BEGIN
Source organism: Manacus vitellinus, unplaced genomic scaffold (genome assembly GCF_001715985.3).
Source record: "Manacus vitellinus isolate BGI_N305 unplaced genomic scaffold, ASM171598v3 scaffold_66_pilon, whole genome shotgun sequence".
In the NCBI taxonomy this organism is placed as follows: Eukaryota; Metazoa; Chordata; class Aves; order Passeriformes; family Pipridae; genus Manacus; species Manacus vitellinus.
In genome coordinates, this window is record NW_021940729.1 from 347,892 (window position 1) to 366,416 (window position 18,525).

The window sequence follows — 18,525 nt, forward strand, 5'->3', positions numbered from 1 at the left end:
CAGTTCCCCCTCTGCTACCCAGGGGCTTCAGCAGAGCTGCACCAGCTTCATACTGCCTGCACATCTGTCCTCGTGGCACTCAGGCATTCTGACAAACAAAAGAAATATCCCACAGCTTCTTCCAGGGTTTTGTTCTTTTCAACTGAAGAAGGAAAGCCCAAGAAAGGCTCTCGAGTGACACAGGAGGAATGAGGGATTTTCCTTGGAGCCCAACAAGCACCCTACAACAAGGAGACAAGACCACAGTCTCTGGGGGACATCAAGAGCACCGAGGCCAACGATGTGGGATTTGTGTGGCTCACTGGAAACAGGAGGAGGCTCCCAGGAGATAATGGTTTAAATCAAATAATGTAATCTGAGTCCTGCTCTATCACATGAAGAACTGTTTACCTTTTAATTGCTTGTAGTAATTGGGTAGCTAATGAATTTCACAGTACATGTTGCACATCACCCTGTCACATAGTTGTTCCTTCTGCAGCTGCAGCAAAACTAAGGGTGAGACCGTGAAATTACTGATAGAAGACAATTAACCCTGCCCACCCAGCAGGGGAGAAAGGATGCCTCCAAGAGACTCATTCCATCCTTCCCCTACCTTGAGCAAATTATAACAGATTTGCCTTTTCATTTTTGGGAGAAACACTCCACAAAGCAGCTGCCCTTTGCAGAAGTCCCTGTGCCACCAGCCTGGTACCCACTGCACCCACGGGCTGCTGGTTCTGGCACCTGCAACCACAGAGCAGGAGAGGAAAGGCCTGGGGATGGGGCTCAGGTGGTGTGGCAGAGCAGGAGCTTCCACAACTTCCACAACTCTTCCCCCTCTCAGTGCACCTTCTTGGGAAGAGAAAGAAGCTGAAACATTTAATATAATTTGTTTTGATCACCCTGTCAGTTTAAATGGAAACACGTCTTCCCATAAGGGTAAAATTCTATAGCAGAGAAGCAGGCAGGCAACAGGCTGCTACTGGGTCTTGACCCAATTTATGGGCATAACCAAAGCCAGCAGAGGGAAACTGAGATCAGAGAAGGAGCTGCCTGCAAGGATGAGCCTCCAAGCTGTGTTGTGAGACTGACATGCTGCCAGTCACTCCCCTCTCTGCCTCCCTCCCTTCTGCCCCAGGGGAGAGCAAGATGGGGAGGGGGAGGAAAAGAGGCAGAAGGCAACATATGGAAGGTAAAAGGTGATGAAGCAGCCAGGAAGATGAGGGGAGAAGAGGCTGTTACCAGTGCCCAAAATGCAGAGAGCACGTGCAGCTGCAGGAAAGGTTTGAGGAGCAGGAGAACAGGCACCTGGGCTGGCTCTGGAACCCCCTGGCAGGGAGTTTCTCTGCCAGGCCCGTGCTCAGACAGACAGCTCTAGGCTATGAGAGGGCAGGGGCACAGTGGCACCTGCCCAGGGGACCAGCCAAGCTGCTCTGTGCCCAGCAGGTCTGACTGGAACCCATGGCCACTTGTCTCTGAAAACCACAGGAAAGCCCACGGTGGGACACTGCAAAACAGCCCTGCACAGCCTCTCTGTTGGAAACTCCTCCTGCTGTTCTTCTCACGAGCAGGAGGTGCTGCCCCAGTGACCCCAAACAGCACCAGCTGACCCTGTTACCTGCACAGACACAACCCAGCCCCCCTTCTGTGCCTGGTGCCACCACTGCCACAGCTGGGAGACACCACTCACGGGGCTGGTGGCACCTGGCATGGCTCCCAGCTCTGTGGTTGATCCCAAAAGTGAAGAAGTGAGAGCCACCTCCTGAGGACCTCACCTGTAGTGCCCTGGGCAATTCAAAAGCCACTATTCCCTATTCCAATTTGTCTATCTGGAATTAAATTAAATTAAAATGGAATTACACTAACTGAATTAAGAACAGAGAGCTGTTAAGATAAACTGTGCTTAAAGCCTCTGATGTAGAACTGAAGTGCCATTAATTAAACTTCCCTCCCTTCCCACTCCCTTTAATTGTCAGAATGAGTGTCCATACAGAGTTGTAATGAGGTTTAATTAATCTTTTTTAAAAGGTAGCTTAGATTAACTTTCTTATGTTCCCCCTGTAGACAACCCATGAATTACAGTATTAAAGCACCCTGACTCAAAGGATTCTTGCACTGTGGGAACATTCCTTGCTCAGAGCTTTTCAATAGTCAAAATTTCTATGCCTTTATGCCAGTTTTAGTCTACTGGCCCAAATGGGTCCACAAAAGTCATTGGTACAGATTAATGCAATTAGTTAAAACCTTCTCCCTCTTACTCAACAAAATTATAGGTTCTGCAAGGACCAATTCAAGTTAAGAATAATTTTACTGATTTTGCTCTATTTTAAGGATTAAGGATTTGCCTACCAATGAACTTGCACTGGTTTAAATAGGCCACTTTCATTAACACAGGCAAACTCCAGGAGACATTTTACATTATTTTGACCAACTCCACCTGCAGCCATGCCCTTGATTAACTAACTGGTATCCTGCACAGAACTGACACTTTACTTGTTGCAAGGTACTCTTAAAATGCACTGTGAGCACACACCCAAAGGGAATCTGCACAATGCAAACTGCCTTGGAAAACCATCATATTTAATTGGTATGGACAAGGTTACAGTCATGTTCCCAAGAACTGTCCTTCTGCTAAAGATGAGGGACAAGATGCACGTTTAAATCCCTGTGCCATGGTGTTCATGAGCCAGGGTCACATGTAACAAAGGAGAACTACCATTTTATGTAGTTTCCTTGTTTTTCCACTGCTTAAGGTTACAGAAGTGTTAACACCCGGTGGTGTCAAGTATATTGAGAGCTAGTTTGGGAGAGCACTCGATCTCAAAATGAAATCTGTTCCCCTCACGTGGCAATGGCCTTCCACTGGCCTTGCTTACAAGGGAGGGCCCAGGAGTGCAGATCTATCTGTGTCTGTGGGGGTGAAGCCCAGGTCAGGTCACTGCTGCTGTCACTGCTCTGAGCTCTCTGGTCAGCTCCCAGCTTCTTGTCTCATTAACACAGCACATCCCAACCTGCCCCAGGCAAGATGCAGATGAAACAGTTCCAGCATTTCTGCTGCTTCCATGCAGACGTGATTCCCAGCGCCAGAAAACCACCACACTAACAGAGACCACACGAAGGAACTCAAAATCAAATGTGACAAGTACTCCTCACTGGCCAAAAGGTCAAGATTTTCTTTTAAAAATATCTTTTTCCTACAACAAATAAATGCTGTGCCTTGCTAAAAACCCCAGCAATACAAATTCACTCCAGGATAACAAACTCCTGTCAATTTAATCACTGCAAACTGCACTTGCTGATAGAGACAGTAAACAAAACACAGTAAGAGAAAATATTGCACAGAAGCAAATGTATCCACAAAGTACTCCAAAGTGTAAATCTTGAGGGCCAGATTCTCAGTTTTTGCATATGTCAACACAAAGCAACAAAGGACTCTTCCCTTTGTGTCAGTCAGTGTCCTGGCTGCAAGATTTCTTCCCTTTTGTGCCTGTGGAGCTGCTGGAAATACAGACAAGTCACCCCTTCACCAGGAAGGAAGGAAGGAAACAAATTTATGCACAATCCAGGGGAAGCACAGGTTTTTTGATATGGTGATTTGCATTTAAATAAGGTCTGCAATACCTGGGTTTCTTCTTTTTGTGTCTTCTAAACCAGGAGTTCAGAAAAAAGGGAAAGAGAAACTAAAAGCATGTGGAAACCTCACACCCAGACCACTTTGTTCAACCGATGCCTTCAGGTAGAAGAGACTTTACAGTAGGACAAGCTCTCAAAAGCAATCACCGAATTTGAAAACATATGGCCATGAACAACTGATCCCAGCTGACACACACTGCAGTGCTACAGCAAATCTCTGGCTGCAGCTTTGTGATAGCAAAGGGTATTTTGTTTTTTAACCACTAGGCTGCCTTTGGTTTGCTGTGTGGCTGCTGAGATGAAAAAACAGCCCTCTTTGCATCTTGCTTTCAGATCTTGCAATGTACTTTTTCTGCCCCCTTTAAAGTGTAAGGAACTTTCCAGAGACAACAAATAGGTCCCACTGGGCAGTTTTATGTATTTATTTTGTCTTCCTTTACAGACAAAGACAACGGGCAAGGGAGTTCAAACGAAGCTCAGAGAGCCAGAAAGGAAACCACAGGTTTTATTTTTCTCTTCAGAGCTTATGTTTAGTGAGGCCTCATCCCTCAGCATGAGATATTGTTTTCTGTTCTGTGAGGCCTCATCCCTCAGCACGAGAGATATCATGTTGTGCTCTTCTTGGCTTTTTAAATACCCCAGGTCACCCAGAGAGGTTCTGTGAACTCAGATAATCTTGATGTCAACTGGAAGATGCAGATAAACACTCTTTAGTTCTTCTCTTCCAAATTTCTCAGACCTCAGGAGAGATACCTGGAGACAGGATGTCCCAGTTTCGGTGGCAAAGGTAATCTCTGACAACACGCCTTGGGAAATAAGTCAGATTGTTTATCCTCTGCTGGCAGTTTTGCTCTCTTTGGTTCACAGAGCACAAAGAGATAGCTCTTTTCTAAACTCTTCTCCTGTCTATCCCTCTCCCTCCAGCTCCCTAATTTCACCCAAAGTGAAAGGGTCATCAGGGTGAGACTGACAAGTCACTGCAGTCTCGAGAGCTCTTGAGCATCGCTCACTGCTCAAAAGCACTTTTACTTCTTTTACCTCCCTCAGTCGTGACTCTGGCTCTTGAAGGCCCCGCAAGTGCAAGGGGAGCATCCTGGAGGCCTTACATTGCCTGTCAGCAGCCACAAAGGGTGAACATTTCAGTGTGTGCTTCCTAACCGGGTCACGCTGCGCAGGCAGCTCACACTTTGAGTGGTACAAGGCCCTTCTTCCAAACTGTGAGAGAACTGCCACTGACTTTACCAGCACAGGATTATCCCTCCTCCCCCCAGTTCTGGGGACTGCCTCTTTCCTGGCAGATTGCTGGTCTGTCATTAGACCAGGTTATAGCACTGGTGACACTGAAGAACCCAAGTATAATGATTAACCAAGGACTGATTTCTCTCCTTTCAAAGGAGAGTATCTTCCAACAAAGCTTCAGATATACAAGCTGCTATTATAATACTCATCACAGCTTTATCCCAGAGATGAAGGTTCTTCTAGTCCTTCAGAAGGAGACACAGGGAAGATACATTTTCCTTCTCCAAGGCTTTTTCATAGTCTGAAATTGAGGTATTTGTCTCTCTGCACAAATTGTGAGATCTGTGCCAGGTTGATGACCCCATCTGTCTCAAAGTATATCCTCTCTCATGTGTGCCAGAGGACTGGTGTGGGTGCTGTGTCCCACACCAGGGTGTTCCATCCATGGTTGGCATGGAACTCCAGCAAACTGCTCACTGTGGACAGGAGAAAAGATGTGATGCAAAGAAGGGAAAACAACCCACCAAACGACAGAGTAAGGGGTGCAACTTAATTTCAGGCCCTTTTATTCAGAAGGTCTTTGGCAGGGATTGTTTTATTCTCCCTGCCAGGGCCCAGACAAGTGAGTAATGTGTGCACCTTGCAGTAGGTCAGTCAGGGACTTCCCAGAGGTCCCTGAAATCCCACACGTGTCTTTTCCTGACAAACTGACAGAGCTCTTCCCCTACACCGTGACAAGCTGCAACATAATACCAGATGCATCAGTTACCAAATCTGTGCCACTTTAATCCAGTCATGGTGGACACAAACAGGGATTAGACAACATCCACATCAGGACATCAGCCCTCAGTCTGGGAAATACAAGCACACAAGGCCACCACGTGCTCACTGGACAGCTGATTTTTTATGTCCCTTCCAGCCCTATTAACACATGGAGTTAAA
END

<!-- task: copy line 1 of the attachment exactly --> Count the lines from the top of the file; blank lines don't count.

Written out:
Source organism: Manacus vitellinus, unplaced genomic scaffold (genome assembly GCF_001715985.3).